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Linux 5.10 Adds "nosymfollow" Mount Option Security Defense

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  • Linux 5.10 Adds "nosymfollow" Mount Option Security Defense

    Phoronix: Linux 5.10 Adds "nosymfollow" Mount Option Security Defense

    FreeBSD has long supported a "nosymfollow" mount option to prevent following of symlinks on mounted file-systems while now the mainline Linux kernel is adding a similar security defense...

    http://www.phoronix.com/scan.php?pag...10-nosymfollow

  • #2
    So when is any distribution enabling this by default?
    And which distribution will be the first to enable this by default?

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    • #3
      I doubt any major distro will use it by default since so many are dependent on symlinks everywhere to work

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      • #4
        It only impacts file read by the kernel (in the kernel code).
        I don't think the kernel reads a lot of files on its own. It exposes files (/sys, /dev, /proc) but do not read them.
        Maybe insmod make the kernel read files.

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        • #5
          Originally posted by Congelli501 View Post
          It only impacts file read by the kernel (in the kernel code).
          I don't think the kernel reads a lot of files on its own. It exposes files (/sys, /dev, /proc) but do not read them.
          Maybe insmod make the kernel read files.
          It seems it's actually a protection against the kernel WRITING files. It does write some files occasionally, for example core files.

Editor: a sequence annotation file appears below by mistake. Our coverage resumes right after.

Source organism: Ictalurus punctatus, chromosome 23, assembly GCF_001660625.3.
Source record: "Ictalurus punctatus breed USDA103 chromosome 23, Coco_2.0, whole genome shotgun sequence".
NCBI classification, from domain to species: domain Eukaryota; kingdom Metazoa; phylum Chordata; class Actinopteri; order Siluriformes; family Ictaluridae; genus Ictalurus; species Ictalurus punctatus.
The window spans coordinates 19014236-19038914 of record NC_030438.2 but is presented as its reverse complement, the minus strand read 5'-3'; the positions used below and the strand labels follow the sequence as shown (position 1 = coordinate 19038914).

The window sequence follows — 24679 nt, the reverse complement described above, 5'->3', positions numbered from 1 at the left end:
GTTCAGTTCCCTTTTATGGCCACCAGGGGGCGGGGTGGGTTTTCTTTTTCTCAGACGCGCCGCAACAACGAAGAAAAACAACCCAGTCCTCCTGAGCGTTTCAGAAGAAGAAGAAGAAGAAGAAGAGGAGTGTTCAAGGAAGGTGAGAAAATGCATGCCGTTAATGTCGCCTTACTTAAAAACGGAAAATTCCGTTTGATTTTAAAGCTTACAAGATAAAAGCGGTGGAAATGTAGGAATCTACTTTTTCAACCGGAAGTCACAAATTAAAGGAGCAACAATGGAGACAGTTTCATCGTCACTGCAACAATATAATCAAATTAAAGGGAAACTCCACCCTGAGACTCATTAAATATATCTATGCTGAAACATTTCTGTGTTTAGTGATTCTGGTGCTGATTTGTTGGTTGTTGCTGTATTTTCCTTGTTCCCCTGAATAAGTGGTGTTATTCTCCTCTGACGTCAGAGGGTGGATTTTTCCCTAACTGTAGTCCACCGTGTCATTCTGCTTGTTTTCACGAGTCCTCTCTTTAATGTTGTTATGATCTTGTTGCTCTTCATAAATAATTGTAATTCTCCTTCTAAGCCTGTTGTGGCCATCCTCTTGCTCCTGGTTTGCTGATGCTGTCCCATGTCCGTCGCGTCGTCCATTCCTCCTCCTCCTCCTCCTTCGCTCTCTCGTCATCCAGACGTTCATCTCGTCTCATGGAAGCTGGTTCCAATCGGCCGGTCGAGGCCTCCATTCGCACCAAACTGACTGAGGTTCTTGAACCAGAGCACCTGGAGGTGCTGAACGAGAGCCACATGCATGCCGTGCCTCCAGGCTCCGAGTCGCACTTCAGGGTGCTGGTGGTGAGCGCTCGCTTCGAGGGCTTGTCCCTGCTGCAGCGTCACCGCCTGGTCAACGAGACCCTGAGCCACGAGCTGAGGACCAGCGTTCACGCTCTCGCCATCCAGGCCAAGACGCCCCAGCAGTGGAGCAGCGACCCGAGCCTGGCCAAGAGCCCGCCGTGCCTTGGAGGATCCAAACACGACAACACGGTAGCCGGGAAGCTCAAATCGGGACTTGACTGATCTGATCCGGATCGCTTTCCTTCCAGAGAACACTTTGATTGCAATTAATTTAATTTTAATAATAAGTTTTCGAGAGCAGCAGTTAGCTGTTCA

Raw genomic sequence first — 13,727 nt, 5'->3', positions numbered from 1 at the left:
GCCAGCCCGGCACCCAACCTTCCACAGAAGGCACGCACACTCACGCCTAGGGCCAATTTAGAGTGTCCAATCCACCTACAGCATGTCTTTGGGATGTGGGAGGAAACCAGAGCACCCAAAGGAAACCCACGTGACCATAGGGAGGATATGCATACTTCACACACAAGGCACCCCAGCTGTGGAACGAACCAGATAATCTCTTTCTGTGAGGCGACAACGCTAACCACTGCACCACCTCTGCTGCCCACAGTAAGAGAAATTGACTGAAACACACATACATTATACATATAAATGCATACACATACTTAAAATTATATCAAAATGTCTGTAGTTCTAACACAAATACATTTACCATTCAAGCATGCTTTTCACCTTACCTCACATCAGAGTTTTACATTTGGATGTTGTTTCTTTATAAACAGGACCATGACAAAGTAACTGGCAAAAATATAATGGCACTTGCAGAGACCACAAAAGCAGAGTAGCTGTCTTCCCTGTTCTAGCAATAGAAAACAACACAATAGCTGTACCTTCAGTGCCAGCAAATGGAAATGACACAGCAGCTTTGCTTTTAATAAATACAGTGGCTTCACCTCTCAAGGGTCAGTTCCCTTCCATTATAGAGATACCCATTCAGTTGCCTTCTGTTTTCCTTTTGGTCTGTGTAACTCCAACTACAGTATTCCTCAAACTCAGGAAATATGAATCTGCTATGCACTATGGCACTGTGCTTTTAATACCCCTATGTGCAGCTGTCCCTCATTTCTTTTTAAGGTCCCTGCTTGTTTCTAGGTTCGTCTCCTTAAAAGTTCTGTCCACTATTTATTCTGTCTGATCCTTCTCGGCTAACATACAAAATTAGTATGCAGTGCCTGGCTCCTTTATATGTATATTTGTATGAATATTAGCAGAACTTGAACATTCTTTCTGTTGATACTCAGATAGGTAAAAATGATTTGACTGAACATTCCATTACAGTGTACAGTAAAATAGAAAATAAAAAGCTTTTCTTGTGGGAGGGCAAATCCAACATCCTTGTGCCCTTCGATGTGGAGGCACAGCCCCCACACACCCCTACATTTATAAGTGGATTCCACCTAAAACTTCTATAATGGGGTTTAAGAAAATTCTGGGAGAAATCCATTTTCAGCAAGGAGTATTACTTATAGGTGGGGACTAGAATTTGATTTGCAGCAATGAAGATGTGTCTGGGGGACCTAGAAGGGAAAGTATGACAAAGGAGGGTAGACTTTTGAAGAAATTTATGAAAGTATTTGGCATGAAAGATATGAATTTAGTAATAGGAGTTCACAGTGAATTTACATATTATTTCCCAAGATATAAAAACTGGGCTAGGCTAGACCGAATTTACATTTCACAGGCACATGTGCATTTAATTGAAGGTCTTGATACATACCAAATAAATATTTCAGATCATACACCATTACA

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          • #6
            RIP Symlinks - it seems the gnomeites don't like you now either so it's delete the feature time.

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            • #7
              Originally posted by jacob View Post
              It seems it's actually a protection against the kernel WRITING files. It does write some files occasionally, for example core files.
              it's against opening paths containing symlinks by any application. i.e. it will disable symlink support. "you can readlink" is as good as "you can write file name in .txt and read it from there". i.e. no normal distro will use it(chromeos isn't normal)

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              • #8
                Originally posted by pal666 View Post
                it's against opening paths containing symlinks by any application. i.e. it will disable symlink support. "you can readlink" is as good as "you can write file name in .txt and read it from there". i.e. no normal distro will use it(chromeos isn't normal)
                OK thanks for the clarification.
                BTW in what way is chromeos not "normal"?

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                • #9
                  Originally posted by jacob View Post
                  BTW in what way is chromeos not "normal"?
                  in strict control of partitioning. they will enable subj only on some special partition(s)

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